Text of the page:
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Comment & Response
May 30, 2019

Accounting for Height in an Analysis of Body Fat and Breast Cancer Risk

Author Affiliations
  • 1Brookwood Baptist Health, Birmingham, Alabama
JAMA Oncol. 2019;5(7):1067-1068. doi:10.1001/jamaoncol.2019.1091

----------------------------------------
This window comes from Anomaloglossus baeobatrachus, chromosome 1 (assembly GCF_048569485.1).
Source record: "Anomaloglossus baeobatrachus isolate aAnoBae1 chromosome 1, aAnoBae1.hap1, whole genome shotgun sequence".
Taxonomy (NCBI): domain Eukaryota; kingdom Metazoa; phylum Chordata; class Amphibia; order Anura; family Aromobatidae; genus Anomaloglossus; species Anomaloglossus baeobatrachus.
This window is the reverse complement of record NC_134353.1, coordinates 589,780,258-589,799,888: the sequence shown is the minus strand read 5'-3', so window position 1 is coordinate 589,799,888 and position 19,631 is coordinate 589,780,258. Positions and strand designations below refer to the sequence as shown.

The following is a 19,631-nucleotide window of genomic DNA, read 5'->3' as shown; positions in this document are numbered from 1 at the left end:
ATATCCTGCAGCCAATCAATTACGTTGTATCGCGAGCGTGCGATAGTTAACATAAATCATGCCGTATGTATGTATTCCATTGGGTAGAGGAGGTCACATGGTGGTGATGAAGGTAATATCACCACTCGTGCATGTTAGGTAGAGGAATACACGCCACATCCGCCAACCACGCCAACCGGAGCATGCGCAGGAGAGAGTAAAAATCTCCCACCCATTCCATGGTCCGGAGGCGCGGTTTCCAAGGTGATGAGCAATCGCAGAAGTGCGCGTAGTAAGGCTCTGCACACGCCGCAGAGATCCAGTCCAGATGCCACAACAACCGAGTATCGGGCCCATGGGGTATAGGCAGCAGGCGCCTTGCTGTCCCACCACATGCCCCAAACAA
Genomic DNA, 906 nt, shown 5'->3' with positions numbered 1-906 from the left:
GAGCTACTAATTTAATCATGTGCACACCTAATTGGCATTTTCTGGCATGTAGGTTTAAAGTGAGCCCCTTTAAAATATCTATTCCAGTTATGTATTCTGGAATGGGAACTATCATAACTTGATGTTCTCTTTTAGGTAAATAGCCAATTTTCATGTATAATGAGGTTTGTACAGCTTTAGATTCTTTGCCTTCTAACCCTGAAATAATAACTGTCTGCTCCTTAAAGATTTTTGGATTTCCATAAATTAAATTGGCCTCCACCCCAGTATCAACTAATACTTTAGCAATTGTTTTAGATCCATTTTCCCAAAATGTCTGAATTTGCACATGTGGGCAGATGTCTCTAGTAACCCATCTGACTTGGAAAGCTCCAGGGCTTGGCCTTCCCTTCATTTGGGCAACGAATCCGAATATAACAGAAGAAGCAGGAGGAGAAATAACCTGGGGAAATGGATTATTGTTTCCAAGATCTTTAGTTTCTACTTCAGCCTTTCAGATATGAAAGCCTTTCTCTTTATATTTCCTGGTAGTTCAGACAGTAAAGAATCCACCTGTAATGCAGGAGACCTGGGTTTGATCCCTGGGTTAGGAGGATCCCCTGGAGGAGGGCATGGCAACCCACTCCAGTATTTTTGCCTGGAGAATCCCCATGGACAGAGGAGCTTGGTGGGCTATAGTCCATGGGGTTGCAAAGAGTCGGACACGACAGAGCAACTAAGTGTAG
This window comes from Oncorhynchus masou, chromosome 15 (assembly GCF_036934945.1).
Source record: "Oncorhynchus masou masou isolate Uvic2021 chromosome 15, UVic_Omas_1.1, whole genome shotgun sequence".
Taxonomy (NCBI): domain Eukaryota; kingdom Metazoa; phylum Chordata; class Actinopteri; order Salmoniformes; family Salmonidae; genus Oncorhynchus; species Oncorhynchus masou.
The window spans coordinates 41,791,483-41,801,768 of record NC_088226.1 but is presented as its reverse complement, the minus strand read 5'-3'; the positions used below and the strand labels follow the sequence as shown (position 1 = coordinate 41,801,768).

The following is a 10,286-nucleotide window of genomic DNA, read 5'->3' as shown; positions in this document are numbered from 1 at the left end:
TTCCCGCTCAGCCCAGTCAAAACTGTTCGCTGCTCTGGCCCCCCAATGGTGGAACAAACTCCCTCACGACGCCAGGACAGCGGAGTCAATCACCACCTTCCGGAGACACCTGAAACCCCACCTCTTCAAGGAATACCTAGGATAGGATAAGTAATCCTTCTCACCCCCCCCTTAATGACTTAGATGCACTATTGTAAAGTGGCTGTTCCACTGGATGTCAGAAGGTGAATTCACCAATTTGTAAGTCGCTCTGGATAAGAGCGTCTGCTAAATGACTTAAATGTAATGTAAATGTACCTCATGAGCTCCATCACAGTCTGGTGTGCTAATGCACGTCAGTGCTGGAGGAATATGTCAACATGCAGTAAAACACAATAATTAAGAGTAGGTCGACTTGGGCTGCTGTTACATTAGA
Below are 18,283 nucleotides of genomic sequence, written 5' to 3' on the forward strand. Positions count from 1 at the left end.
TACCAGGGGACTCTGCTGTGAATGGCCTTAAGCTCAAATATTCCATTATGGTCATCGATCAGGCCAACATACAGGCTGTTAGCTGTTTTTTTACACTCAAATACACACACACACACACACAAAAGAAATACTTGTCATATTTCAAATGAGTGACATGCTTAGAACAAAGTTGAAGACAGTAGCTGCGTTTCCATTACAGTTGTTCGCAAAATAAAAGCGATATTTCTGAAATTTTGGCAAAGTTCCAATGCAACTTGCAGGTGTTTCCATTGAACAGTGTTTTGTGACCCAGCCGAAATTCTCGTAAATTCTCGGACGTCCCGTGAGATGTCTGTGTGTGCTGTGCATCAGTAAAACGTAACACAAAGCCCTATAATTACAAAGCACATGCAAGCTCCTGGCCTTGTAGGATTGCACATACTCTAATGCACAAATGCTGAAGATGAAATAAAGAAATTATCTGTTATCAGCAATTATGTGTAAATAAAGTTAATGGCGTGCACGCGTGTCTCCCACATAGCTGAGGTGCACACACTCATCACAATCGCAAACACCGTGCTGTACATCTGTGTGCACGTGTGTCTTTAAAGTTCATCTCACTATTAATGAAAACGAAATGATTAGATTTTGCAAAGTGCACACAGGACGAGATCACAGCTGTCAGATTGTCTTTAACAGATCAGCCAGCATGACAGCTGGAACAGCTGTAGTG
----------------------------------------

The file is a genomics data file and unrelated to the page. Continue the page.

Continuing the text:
To the Editor In their recent study, Iyengar and colleagues1 investigated the association between various measures of body fat and breast cancer incidence, focusing on postmenopausal women within the normal range for body mass index (BMI) (calculated as weight in kilograms divided by height in meters squared). Previous epidemiological studies have described a nonintuitive association between BMI and rates of breast cancer; higher BMI appears to be associated with lower breast cancer incidence in premenopausal women but a higher incidence in postmenopausal women.2 In the present study,1 the authors investigated a set of metrics to better understand the relationship between body fat and breast cancer risk and to understand possible causal factors for this cancer type. Part of the rationale for using these absolute measures of body fat is that individuals of a given BMI can have vastly different levels of total body fat and lean body mass. As described by Iyengar and colleagues,1 increasing levels of fat are correlated with numerous markers of inflammation. Different amounts of body fat could have predictive power for determining the risk of breast cancer and may even play a direct causal role.

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